What is an Intangible Asset?
Most businesses have some form of intangible assets. They’re the company’s resources that have no physical presence or attributes. They can include:
- Intellectual property
- Brand equity
- Customer relationships
- Domain names
- Licensing agreements
Unlike tangible assets – inventory, equipment, and so on – intangible assets can’t be destroyed by fire or flooding. When a business is built around intangible assets, which is often the case with consultants, speakers, and creatives, it a disaster or crisis might seem less devastating.
Intangible assets are categorized as limited life and indefinite or unlimited life. As the term suggest, limited life intangible assets have a time-limited life or value. Copyrights and patents are examples because they expire. Indefinite or unlimited life intangible assets – goodwill or reputation, for example – don’t have a definite end date.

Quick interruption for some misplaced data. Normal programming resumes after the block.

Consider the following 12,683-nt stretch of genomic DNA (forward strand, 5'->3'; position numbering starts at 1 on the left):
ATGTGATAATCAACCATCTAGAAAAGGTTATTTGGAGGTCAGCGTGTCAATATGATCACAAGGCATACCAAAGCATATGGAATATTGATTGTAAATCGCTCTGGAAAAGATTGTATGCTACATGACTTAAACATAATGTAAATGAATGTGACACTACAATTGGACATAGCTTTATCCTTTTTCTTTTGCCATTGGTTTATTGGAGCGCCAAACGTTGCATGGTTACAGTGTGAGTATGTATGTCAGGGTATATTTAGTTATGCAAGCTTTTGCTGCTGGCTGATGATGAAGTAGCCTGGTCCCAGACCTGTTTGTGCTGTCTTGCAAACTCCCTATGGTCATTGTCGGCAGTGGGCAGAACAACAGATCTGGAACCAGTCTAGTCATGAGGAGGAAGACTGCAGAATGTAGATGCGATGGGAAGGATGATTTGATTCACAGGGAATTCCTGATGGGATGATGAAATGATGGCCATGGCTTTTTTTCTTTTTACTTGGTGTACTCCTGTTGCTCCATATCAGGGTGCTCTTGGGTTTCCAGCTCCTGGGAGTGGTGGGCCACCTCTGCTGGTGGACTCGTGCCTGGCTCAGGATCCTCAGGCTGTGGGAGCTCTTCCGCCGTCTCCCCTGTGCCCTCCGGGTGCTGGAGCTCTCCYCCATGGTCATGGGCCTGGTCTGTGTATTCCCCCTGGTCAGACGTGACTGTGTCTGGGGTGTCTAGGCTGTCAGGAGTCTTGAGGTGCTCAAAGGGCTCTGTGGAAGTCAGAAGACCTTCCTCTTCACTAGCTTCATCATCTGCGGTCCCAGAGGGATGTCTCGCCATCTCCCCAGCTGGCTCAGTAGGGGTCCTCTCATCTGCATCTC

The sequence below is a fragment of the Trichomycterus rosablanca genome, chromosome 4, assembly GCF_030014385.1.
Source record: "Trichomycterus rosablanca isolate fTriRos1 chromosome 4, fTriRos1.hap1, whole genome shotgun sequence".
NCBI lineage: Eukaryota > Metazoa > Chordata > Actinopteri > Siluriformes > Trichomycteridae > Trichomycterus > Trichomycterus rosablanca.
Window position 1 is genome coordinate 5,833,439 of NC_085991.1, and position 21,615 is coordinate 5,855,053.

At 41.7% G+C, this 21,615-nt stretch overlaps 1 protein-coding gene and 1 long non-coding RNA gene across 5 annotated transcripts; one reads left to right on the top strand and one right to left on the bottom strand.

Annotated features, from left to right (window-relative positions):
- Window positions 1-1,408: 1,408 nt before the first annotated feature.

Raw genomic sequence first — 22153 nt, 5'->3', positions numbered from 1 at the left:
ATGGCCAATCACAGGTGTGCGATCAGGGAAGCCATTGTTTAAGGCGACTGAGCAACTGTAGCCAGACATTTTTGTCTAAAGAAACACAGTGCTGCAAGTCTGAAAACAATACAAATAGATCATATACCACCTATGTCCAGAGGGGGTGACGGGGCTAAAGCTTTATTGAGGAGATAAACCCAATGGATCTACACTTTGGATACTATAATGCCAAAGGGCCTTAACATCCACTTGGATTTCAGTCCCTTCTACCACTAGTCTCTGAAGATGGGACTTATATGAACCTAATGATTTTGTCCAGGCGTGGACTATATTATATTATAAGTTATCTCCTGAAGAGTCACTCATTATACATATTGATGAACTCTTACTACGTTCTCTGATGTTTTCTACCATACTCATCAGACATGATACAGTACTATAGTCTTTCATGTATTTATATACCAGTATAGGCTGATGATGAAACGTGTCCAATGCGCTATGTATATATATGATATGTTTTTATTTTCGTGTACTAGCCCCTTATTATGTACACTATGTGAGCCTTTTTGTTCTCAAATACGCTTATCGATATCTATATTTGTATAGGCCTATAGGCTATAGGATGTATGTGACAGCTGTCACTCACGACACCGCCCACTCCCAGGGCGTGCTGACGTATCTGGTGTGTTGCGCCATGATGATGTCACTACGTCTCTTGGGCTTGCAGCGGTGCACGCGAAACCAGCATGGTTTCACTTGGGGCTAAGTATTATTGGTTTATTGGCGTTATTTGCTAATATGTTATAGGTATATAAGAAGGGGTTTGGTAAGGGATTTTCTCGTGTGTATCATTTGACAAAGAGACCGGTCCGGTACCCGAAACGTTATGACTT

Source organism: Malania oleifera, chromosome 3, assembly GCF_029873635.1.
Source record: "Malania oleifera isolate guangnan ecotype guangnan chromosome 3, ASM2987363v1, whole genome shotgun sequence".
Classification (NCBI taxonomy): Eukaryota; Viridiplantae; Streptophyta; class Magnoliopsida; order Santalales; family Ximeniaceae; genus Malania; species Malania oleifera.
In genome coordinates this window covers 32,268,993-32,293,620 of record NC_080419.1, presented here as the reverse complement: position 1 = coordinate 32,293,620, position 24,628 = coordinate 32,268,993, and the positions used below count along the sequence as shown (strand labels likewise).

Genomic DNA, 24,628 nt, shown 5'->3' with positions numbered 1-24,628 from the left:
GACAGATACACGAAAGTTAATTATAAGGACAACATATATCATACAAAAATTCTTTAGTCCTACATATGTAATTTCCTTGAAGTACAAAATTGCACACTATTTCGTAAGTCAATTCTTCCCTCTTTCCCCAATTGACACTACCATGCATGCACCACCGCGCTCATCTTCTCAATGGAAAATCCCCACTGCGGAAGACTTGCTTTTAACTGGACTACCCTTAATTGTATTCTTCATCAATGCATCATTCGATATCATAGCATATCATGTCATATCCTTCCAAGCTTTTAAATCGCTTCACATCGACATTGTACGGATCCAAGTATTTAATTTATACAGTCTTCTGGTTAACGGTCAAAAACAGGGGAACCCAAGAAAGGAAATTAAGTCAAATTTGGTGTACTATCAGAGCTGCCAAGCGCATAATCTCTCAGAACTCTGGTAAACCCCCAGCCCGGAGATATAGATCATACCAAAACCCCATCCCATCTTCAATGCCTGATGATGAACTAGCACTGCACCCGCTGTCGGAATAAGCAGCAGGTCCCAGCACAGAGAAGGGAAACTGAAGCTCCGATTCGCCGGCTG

Accounting and Intangible Assets
The cost of acquiring certain intangible assets – trademark fees, for example – must be reported on a company’s balance sheet but because many intangible assets can’t be and aren’t purchased, there’s often no cost to report. There’s no way to establish costs associated with a business owner’s trade secrets or industry expertise, for example. For that reason, valuable intangible assets often aren’t included in accounting reports.
While it is often impossible to put a price tag on the value of intangible assets, it’s not hard to see that they have value. Apple has built an empire around its brand loyalty; the real estate agent with a reputation for integrity or neighborhood experience doesn’t have to work as hard for referrals as a competitor with characteristics that are less valued. Intangible assets can protect the company’s brain trust, attract customers, and provide a competitive edge.